Category Archives: Movies

Return of the Witch

Movie night!

Uh…This’ll be quick.

FINNISH HORROR FLICKS OF THE FIFTIES.

I may write the definitive book of that title. It’ll take about fifteen minutes. I think there were two.

Tonight I’m watching one of them; Noita Palaa Elemaan (no need to buy a vowel there). The English title is Return of the Witch (I’m thinkin’ something may have been lost in the translation).

My friend Joe would give this a “thumbs-up” – much sheer, back-lit fabric, when there’s any fabric at all. But he’s a one-issue voter. Aside from the titillation factor, there’s not much here – not even a Helsinki-stompin’ monster.

I may pass on completing my survey of Finnish films.

…an unfinished Finn film fest…

Se on liian huono.

And hard to say!

Geezer Survey

A friend of mine had an epiphany recently. He dolefully claims he now knows he’s a codger. He’s a smart guy who’s picking up on the hints; knee replacement, triple bypass …the mirror in his bathroom.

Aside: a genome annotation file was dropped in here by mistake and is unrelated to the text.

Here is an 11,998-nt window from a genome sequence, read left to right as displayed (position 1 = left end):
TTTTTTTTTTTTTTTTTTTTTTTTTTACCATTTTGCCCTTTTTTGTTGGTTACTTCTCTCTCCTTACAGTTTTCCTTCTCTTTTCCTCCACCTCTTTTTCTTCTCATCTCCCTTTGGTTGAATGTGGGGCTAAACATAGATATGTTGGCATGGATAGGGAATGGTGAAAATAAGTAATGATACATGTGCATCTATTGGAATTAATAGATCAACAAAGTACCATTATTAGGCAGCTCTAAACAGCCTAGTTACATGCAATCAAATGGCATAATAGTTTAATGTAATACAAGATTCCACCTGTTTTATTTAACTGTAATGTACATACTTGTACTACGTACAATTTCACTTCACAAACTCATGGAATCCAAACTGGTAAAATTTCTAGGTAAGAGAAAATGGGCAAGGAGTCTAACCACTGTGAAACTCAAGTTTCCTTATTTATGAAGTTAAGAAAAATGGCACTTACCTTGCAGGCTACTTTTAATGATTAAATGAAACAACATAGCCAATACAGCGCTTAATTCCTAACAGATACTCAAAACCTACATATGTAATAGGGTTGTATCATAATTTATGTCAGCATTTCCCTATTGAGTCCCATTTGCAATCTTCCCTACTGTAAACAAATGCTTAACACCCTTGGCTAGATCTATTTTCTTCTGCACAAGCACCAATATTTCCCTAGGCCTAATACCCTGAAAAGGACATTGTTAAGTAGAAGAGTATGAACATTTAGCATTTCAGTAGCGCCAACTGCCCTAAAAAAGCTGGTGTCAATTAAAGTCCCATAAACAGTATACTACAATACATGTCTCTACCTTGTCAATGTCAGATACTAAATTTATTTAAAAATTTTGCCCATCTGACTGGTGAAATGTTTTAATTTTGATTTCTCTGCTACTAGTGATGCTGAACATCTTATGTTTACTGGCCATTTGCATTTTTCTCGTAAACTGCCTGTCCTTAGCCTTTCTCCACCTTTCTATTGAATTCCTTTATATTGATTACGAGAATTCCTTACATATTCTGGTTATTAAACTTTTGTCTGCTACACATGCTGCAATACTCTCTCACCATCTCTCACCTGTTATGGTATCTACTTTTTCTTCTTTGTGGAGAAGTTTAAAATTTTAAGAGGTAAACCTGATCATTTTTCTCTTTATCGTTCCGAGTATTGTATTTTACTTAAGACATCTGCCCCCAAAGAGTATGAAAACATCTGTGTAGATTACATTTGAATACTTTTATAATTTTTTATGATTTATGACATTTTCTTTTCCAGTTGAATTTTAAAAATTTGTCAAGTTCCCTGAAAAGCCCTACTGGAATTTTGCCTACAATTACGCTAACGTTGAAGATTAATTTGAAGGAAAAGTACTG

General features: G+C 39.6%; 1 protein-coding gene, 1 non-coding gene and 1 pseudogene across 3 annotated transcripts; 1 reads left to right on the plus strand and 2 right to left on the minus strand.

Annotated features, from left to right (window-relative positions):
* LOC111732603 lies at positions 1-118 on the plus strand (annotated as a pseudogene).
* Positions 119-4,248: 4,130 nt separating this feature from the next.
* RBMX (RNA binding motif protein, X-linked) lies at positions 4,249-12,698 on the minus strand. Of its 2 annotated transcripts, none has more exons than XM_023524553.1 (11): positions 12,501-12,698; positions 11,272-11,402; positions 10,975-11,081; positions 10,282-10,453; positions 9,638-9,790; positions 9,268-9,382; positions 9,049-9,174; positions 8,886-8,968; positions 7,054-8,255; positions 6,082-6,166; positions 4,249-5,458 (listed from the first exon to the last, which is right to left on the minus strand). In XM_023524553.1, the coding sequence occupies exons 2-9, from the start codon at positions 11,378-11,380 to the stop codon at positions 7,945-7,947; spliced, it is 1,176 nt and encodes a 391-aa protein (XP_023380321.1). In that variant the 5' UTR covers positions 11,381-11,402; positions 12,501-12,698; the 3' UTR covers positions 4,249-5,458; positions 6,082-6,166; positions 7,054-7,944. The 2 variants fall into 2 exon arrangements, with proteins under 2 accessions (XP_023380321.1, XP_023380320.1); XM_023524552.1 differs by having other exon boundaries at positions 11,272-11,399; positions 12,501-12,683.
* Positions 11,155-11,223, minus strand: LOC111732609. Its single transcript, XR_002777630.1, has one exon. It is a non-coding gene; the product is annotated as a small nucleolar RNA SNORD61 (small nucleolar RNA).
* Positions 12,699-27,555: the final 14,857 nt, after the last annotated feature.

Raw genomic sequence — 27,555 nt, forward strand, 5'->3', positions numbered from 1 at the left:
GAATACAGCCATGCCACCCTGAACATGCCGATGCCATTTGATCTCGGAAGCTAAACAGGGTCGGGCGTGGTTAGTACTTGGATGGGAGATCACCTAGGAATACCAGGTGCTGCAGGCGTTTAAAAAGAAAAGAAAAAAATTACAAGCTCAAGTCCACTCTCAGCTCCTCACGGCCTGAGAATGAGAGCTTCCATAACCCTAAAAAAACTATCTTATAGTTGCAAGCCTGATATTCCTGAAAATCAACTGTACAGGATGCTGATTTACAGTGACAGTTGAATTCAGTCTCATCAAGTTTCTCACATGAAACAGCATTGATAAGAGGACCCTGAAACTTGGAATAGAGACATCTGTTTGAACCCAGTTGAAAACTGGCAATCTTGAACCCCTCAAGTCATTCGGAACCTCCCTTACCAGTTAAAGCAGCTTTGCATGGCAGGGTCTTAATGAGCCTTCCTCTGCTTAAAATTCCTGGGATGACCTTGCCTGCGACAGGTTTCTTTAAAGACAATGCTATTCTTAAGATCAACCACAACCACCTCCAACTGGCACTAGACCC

Good for him for being so perceptive.

What about the rest of us? How will we know when codgerdom assumes control?

I see all these surveys on Facebook and what they promise to tell me about myself. No disrespect, but I don’ need no stinkin’ surveys, especially ones powered by my birth month and the first letter of my second dog’s name.

I can make my own survey.

Here is a Lexington Geezer Survey and I invite you to take it. If you do, I’ll be happy to evaluate your response using the same scientific protocols currently being used to determine charge/blocking calls in college basketball – I’ll guess wildly.

Be honest now…because…well…why not?

Also feel very free to relate stories, rationales, and/or pertinent limericks to enhance your response.

Seriously, you don’t really have to be honest about this nonsense…because…well…who cares? And nobody’s fact-checking.

Lexington Geezers, here’s your chance to demonstrate if you’re a real “Nighthawk Special” or merely a “Tabletopper” (extra credit for understanding those references).

Here goes;

  1. Just to get it out of the way right away and establish a base line; choose – Ginger or Mary Ann?
  2. It’s 2am Sunday morning and you’ve dropped off your date; choose – Jerry’s on North Broadway or Southland Drive?
  3. More nuanced questions; choose – Warner Oland or Sidney Toler? Sean Connery or Daniel Craig?
  4. The Ben Ali or the Strand?
  5. The best Felix Leiter; choose – Norman Burton, Bernie Casey, David Hedison, Cec Linder, Jack Lord, Rik Van Nutter, or Jeffrey Wright? Good grief!